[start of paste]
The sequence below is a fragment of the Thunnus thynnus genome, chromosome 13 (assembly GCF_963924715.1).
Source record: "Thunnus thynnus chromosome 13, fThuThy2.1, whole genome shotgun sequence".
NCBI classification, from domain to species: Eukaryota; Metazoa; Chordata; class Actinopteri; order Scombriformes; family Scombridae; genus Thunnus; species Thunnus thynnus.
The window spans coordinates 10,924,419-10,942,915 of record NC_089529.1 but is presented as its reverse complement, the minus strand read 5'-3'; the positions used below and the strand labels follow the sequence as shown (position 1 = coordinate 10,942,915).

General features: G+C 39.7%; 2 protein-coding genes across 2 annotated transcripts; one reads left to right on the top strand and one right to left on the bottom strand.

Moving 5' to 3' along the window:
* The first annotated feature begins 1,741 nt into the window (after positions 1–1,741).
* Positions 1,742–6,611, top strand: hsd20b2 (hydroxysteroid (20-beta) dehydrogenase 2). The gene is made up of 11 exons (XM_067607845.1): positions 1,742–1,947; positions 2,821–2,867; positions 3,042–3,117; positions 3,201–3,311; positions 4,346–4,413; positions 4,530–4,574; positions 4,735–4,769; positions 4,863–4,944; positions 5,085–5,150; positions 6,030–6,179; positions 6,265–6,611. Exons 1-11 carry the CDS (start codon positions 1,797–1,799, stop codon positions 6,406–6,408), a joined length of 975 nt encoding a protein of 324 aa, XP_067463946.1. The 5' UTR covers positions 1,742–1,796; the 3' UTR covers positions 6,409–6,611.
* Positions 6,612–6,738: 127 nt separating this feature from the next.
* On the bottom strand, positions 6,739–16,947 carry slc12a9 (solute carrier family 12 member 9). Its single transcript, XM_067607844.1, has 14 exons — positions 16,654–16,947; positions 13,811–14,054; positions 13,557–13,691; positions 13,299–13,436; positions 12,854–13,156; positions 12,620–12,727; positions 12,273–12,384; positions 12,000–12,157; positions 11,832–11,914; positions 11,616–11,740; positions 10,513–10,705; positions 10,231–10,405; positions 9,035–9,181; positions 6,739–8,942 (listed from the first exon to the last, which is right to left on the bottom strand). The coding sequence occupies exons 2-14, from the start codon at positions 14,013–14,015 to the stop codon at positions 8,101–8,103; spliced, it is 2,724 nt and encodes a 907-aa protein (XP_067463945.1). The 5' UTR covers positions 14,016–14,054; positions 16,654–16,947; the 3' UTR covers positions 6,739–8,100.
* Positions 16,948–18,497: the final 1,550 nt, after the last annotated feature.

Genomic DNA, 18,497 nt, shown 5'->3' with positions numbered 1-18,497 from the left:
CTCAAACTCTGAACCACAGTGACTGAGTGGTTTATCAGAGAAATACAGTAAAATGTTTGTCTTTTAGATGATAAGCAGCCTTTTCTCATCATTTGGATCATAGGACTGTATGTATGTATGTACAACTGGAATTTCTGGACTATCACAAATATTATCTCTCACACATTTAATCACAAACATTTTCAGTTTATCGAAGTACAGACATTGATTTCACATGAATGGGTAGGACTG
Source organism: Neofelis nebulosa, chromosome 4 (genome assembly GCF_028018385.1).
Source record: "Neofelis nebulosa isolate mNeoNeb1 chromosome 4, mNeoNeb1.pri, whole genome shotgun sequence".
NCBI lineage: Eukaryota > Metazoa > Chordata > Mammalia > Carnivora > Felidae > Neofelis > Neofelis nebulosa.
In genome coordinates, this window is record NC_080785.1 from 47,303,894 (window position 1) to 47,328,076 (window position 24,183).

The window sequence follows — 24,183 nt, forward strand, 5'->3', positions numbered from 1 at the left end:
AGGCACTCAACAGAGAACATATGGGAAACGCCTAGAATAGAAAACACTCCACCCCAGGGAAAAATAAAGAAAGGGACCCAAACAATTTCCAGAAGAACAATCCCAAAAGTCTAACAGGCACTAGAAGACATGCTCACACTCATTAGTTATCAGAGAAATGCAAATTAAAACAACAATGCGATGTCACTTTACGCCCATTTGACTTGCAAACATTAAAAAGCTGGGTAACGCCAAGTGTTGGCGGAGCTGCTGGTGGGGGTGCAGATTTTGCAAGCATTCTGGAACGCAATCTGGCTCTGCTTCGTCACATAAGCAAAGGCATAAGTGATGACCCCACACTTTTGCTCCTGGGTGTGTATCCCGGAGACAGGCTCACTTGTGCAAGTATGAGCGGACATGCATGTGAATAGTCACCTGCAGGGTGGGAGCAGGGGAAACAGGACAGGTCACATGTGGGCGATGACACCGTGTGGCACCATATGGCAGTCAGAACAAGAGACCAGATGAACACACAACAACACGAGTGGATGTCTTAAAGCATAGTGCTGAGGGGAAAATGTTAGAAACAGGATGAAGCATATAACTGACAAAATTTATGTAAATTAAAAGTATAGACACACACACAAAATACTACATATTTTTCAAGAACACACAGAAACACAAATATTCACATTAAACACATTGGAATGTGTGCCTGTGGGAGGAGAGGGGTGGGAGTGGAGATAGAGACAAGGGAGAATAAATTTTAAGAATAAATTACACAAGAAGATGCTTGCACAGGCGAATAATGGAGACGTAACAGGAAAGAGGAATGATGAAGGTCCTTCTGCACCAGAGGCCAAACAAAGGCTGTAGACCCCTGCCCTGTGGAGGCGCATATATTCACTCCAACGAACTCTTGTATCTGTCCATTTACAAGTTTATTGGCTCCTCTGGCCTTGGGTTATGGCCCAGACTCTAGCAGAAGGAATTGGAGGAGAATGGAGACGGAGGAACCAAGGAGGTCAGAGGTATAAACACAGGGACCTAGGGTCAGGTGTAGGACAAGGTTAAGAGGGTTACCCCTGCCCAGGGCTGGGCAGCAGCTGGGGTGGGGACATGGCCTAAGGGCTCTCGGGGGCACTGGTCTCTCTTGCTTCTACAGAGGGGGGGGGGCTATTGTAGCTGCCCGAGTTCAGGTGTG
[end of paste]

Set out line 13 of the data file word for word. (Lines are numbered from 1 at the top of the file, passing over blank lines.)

CTCAAACTCTGAACCACAGTGACTGAGTGGTTTATCAGAGAAATACAGTAAAATGTTTGTCTTTTAGATGATAAGCAGCCTTTTCTCATCATTTGGATCATAGGACTGTATGTATGTATGTACAACTGGAATTTCTGGACTATCACAAATATTATCTCTCACACATTTAATCACAAACATTTTCAGTTTATCGAAGTACAGACATTGATTTCACATGAATGGGTAGGACTG